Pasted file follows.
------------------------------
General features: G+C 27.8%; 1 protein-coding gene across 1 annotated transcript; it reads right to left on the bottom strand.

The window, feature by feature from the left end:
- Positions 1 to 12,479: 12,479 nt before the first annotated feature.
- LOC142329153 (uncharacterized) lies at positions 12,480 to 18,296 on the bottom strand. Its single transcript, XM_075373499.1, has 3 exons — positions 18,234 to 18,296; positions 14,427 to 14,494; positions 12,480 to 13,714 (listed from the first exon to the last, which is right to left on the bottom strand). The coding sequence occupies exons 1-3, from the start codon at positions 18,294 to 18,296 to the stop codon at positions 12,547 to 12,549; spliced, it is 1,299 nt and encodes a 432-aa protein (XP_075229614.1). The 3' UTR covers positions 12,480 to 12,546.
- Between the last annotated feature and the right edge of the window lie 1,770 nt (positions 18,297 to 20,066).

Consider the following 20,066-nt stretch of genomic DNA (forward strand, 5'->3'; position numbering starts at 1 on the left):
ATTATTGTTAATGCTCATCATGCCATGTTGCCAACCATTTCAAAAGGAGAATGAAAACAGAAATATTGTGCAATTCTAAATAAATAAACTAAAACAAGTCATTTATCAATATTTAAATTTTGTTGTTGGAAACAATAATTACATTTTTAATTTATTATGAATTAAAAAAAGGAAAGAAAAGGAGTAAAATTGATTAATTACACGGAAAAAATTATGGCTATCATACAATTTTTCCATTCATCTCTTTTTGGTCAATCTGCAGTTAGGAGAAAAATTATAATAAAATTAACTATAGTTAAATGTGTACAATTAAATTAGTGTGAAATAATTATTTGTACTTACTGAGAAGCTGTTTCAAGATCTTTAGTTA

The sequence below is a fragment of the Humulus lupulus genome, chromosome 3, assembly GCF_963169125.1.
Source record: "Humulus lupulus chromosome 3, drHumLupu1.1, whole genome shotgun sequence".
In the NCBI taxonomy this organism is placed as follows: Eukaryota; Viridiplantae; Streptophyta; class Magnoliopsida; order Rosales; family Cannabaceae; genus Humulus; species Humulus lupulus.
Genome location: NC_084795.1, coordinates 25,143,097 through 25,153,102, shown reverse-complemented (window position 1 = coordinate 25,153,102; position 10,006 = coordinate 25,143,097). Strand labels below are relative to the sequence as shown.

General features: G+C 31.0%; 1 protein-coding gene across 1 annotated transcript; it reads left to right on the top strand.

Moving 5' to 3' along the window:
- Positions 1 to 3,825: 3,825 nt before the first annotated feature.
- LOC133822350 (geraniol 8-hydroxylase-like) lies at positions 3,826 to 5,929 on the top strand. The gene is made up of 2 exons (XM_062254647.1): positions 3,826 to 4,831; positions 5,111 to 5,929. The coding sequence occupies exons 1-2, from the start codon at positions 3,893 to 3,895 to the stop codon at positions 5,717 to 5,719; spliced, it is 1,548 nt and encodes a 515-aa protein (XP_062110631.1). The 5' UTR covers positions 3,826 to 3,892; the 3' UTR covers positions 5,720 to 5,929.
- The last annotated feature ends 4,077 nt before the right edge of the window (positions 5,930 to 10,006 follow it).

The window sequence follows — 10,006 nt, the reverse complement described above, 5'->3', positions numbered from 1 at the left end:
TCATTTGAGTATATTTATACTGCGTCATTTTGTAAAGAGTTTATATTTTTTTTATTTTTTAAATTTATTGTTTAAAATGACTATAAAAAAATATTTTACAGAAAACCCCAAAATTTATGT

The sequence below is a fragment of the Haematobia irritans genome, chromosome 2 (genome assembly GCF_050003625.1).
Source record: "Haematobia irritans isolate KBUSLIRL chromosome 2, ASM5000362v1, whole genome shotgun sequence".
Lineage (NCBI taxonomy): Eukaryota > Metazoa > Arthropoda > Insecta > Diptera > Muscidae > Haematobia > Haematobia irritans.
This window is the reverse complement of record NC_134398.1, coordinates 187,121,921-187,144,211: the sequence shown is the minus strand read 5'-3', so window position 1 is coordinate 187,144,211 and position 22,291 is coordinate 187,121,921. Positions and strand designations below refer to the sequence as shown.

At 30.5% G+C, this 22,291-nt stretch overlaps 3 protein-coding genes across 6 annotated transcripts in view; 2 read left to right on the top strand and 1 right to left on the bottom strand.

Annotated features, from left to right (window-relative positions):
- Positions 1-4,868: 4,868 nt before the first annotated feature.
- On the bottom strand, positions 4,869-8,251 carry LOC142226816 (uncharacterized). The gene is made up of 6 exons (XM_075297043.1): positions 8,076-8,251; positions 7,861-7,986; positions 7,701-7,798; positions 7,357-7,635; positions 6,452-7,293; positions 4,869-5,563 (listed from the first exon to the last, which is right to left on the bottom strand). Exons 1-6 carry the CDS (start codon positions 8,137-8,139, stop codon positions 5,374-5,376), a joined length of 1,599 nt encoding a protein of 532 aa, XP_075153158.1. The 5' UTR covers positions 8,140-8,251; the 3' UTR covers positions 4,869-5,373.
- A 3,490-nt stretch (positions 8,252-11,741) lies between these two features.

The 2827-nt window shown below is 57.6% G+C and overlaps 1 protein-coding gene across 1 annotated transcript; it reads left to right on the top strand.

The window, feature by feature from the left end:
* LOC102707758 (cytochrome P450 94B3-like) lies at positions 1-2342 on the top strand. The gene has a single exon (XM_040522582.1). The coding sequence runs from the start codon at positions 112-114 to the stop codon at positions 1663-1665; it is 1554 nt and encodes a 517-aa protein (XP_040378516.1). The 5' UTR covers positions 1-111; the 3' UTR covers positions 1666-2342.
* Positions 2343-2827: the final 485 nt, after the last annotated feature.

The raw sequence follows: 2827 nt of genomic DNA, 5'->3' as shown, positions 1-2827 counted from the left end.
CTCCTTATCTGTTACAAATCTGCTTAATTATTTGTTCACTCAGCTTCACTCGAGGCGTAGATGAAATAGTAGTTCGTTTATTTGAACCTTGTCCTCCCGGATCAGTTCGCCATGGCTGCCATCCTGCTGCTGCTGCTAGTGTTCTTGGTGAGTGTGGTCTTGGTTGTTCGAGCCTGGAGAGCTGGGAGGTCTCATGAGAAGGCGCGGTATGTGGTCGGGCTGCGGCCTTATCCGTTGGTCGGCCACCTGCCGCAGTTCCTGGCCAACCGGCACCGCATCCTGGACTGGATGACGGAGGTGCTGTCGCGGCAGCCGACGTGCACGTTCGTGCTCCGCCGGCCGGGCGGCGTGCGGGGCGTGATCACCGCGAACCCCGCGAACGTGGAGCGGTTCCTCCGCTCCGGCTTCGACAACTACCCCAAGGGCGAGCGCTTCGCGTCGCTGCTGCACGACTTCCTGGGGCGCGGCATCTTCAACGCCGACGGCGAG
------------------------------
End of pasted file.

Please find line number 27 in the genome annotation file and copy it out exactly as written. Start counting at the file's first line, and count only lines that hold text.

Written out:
- A 3,490-nt stretch (positions 8,252-11,741) lies between these two features.